If untreated, dry eye can harm your eyes. Excessive dry eye can damage tissue and possibly scar the cornea of your eye, impairing vision. Dry eye can make contact lens wear more difficult since tears may be inadequate to keep the lenses wet and lubricated. This can lead to irritation and a greater chance of eye infection. Therefore, it is important to follow your eye care practitioner's recommended treatment plan.

To test for dry eye, your practitioner may use diagnostic instruments that allow a highly magnified view of your eyes or small strips of paper or thread and special dyes to assess the quantity and quality of the tears. Dry eye cannot be cured, but your eyes' sensitivity can be lessened and measures taken so your eyes remain healthy. The most frequent method of treatment is the use of artificial tears or tear substitutes. In order to keep dry eye symptoms in check, you and your eyecare practitioner need to work together. Follow their instructions carefully.

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Poor vision that cannot be corrected fully with glasses may indicate a condition known as conical cornea or keratoconus. A rare condition, keratoconus primarily affects people in their early 20's. With keratoconus, the cornea, the "clear window" at the front of the eye, may become thin and bow outwards. It is this irregular distortion of the cornea that makes vision correction with glasses less than optimal. Mild to moderate keratoconus is best corrected with contact lenses, which provide a smooth surface in front of the cornea, making clear vision possible.


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Your eye care practitioner may refer to farsightedness as longsightedness, or by its medical names, hypermetropia or hyperopia. Hypermetropia causes the eyes to exert extra effort to see close up. After viewing nearby objects for an extended period, you may experience blurred vision, headaches and eyestrain. Hypermetropia most commonly occurs because the eyeball is too short; that is, shorter from front to back than is normal. In some cases, hypermetropia may be caused by the cornea having too little curvature. Exactly why eyeball shape varies is not known, but the tendency for farsightedness is inherited.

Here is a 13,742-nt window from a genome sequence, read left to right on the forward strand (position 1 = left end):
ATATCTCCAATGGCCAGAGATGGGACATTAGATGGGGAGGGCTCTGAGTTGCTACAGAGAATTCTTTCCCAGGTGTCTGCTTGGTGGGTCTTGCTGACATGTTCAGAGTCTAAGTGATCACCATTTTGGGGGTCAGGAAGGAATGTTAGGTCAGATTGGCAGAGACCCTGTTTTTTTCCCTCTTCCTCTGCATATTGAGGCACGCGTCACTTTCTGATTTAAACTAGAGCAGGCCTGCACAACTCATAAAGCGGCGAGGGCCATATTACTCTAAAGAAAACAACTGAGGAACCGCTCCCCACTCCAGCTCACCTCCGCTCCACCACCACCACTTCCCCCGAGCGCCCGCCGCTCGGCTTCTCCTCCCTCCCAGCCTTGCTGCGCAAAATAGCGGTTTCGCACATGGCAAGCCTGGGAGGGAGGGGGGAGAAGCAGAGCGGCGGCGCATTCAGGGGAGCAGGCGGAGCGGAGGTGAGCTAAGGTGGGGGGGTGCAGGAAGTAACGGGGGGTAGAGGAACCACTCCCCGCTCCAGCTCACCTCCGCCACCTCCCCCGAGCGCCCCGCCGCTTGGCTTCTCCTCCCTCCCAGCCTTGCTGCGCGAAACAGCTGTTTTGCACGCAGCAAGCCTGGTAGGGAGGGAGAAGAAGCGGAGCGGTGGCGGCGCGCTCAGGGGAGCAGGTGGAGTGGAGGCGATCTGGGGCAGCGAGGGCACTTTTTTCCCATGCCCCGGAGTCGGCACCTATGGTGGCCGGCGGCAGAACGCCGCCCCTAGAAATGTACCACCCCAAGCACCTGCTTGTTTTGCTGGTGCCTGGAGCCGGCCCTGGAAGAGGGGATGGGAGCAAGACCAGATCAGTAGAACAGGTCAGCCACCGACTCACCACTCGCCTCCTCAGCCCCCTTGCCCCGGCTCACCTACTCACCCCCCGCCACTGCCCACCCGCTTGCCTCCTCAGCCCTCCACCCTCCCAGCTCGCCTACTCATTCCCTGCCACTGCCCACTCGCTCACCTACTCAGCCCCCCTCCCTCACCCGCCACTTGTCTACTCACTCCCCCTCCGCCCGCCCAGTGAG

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Our ability to "see" starts when light enters the eye through the cornea. The shape of the cornea, lens, and eyeball help bend (refract) light rays in such a manner that light is focused into a point precisely on the retina.

The crystalline lens plays a key role in focusing light on the retina. With the help of tiny ciliary muscles, it changes shape, or accommodates, for both near and distant objects by bending or flattening out to help focus light rays. However, as one ages, not only does focusing on near objects become more difficult, the eye also is unable to adjust as quickly to rapid changes in focus on near and distant objects.

The age at which presbyopia is first noticed varies, but it usually begins to interfere with near vision in the early 40's. An accurate, thorough description of symptoms and a comprehensive eye health examination, including a testing of the quality of your near vision, are necessary to diagnose presbyopia.